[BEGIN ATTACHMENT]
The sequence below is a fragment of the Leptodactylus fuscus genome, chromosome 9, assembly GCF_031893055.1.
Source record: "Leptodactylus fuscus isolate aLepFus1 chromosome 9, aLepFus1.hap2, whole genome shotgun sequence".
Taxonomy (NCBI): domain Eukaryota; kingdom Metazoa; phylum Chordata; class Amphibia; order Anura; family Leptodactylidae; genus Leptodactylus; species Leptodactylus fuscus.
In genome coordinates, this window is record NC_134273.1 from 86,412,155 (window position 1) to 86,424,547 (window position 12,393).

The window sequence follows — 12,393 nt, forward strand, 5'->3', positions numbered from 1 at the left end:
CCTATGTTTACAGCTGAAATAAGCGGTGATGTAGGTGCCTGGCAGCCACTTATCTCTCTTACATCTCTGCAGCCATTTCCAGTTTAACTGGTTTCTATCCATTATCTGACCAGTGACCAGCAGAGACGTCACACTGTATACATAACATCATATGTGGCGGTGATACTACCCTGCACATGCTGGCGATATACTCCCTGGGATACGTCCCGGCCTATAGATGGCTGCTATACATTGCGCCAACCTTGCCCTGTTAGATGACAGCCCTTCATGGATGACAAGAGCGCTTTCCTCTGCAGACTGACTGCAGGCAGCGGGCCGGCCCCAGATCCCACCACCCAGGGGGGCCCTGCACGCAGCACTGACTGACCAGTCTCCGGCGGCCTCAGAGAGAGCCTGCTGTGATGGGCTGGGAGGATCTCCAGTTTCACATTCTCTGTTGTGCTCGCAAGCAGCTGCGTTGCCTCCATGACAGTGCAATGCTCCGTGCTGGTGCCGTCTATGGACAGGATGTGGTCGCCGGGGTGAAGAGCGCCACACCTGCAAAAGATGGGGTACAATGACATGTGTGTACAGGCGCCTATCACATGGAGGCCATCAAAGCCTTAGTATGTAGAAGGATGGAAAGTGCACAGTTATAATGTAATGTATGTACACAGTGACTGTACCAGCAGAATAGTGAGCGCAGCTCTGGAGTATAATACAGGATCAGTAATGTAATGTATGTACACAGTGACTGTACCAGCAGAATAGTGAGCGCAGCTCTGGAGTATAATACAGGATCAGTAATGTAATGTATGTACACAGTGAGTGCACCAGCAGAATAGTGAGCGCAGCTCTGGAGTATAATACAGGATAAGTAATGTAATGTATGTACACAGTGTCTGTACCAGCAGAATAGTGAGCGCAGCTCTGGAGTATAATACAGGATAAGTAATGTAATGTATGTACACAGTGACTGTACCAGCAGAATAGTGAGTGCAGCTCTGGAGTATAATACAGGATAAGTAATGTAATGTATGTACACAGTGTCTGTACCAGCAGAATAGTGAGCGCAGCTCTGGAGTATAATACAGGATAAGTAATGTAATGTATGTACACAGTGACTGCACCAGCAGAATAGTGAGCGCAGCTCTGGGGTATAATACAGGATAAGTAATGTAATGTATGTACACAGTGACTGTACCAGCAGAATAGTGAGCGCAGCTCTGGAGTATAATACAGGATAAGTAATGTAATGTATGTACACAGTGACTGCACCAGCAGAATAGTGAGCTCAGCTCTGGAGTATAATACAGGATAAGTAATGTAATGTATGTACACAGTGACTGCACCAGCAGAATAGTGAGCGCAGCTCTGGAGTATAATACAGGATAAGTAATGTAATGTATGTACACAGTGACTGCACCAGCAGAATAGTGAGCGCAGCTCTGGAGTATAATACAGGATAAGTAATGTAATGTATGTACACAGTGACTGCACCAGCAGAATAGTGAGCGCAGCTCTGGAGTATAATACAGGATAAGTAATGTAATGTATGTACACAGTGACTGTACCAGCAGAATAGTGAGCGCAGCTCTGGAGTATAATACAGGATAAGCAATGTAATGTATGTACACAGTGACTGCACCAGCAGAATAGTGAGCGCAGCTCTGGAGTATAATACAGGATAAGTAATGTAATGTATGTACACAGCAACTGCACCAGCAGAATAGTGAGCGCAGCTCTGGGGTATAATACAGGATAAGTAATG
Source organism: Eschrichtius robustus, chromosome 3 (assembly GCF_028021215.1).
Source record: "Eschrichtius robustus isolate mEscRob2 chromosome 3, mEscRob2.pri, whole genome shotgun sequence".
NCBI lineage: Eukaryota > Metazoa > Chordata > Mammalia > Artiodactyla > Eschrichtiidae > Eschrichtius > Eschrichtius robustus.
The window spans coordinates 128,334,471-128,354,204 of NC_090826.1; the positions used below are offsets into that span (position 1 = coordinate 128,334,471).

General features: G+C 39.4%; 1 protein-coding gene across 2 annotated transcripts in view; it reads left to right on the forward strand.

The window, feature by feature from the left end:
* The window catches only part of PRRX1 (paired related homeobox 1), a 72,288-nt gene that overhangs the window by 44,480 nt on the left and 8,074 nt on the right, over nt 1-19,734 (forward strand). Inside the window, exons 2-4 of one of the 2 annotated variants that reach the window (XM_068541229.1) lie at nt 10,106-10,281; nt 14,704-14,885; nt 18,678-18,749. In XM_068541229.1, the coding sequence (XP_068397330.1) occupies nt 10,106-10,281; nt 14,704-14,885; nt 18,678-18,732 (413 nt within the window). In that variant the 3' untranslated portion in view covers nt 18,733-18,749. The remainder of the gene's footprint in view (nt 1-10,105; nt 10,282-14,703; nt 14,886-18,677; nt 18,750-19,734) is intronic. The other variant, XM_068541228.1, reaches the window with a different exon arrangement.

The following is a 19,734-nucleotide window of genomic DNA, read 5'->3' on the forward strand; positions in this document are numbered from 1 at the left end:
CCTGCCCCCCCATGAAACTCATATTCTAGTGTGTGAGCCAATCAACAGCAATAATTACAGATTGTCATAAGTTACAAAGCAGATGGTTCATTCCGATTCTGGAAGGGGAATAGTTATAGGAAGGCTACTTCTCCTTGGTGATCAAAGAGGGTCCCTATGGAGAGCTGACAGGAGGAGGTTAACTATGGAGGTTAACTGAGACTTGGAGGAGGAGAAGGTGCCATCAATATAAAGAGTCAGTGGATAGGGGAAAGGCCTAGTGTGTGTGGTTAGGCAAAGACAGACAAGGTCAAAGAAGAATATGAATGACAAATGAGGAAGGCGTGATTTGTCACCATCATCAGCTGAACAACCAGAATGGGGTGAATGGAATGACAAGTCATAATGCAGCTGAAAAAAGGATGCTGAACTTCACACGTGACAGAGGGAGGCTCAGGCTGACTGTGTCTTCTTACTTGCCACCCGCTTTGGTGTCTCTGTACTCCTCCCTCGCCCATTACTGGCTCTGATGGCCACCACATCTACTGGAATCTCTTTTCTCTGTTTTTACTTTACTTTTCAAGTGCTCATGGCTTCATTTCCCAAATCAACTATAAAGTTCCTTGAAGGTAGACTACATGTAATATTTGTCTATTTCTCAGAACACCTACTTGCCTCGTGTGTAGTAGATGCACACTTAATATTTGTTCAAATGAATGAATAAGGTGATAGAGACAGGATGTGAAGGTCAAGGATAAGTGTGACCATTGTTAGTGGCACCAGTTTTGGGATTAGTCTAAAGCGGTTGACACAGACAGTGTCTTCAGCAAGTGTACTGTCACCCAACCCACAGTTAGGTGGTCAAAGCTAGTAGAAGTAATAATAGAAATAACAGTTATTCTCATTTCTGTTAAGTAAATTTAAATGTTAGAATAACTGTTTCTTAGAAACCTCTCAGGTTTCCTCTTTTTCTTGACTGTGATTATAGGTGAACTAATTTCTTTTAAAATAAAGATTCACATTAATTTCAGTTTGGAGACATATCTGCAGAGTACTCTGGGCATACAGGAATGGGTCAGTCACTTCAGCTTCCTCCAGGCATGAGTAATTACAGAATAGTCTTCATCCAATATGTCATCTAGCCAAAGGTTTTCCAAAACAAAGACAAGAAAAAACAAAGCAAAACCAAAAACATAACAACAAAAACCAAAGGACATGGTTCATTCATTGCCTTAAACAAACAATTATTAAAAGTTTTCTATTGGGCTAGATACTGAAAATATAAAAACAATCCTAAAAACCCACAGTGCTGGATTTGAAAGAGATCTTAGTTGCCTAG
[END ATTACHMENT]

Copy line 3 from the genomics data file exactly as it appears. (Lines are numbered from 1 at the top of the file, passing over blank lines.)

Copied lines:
Taxonomy (NCBI): domain Eukaryota; kingdom Metazoa; phylum Chordata; class Amphibia; order Anura; family Leptodactylidae; genus Leptodactylus; species Leptodactylus fuscus.